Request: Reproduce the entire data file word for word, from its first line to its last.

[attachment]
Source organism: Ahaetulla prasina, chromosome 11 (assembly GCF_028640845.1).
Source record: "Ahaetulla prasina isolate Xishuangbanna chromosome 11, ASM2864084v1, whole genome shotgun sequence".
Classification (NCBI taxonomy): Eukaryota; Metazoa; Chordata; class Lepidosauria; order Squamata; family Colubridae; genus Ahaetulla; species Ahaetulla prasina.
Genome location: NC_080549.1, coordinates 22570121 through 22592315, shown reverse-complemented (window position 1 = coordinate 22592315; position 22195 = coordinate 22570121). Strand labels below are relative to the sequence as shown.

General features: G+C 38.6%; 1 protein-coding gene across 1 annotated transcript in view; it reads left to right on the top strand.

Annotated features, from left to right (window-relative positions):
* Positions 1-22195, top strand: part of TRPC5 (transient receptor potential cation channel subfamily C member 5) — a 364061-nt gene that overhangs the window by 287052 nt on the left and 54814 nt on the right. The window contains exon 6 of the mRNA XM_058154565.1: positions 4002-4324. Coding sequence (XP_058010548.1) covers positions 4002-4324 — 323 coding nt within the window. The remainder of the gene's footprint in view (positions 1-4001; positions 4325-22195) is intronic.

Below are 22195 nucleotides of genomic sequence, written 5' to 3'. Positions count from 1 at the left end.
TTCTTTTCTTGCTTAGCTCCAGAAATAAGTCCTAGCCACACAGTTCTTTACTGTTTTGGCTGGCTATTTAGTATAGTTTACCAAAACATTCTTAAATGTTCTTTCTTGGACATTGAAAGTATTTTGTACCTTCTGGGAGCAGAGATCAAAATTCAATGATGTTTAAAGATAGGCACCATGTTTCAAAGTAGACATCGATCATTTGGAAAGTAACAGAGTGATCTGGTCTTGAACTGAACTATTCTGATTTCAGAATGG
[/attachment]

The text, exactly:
Source organism: Ahaetulla prasina, chromosome 11 (assembly GCF_028640845.1).
Source record: "Ahaetulla prasina isolate Xishuangbanna chromosome 11, ASM2864084v1, whole genome shotgun sequence".
Classification (NCBI taxonomy): Eukaryota; Metazoa; Chordata; class Lepidosauria; order Squamata; family Colubridae; genus Ahaetulla; species Ahaetulla prasina.
Genome location: NC_080549.1, coordinates 22570121 through 22592315, shown reverse-complemented (window position 1 = coordinate 22592315; position 22195 = coordinate 22570121). Strand labels below are relative to the sequence as shown.

General features: G+C 38.6%; 1 protein-coding gene across 1 annotated transcript in view; it reads left to right on the top strand.

Annotated features, from left to right (window-relative positions):
* Positions 1-22195, top strand: part of TRPC5 (transient receptor potential cation channel subfamily C member 5) — a 364061-nt gene that overhangs the window by 287052 nt on the left and 54814 nt on the right. The window contains exon 6 of the mRNA XM_058154565.1: positions 4002-4324. Coding sequence (XP_058010548.1) covers positions 4002-4324 — 323 coding nt within the window. The remainder of the gene's footprint in view (positions 1-4001; positions 4325-22195) is intronic.

Below are 22195 nucleotides of genomic sequence, written 5' to 3'. Positions count from 1 at the left end.
TTCTTTTCTTGCTTAGCTCCAGAAATAAGTCCTAGCCACACAGTTCTTTACTGTTTTGGCTGGCTATTTAGTATAGTTTACCAAAACATTCTTAAATGTTCTTTCTTGGACATTGAAAGTATTTTGTACCTTCTGGGAGCAGAGATCAAAATTCAATGATGTTTAAAGATAGGCACCATGTTTCAAAGTAGACATCGATCATTTGGAAAGTAACAGAGTGATCTGGTCTTGAACTGAACTATTCTGATTTCAGAATGG